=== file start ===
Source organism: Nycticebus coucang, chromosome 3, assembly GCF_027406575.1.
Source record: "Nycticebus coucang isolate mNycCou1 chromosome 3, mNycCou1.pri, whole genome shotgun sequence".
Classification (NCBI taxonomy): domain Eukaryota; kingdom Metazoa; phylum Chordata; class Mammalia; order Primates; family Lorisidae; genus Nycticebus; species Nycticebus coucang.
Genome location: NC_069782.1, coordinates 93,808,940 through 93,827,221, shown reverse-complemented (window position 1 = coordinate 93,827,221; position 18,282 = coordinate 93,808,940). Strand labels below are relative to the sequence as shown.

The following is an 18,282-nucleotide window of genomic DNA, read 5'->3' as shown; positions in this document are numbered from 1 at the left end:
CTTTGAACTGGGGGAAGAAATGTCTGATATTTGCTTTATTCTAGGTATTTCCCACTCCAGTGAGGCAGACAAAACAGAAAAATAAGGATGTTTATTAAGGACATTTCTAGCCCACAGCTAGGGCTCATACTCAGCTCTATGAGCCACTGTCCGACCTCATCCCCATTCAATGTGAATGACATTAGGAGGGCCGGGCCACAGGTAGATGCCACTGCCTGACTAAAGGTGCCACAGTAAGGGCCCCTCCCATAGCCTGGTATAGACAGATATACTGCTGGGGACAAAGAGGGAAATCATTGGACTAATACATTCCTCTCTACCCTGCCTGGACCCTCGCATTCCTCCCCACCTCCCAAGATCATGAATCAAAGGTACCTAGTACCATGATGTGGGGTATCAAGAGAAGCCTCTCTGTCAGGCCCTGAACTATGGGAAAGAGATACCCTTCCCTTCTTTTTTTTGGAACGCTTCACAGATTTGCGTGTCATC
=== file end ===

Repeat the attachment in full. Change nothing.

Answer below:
Source organism: Nycticebus coucang, chromosome 3, assembly GCF_027406575.1.
Source record: "Nycticebus coucang isolate mNycCou1 chromosome 3, mNycCou1.pri, whole genome shotgun sequence".
Classification (NCBI taxonomy): domain Eukaryota; kingdom Metazoa; phylum Chordata; class Mammalia; order Primates; family Lorisidae; genus Nycticebus; species Nycticebus coucang.
Genome location: NC_069782.1, coordinates 93,808,940 through 93,827,221, shown reverse-complemented (window position 1 = coordinate 93,827,221; position 18,282 = coordinate 93,808,940). Strand labels below are relative to the sequence as shown.

The following is an 18,282-nucleotide window of genomic DNA, read 5'->3' as shown; positions in this document are numbered from 1 at the left end:
CTTTGAACTGGGGGAAGAAATGTCTGATATTTGCTTTATTCTAGGTATTTCCCACTCCAGTGAGGCAGACAAAACAGAAAAATAAGGATGTTTATTAAGGACATTTCTAGCCCACAGCTAGGGCTCATACTCAGCTCTATGAGCCACTGTCCGACCTCATCCCCATTCAATGTGAATGACATTAGGAGGGCCGGGCCACAGGTAGATGCCACTGCCTGACTAAAGGTGCCACAGTAAGGGCCCCTCCCATAGCCTGGTATAGACAGATATACTGCTGGGGACAAAGAGGGAAATCATTGGACTAATACATTCCTCTCTACCCTGCCTGGACCCTCGCATTCCTCCCCACCTCCCAAGATCATGAATCAAAGGTACCTAGTACCATGATGTGGGGTATCAAGAGAAGCCTCTCTGTCAGGCCCTGAACTATGGGAAAGAGATACCCTTCCCTTCTTTTTTTTGGAACGCTTCACAGATTTGCGTGTCATC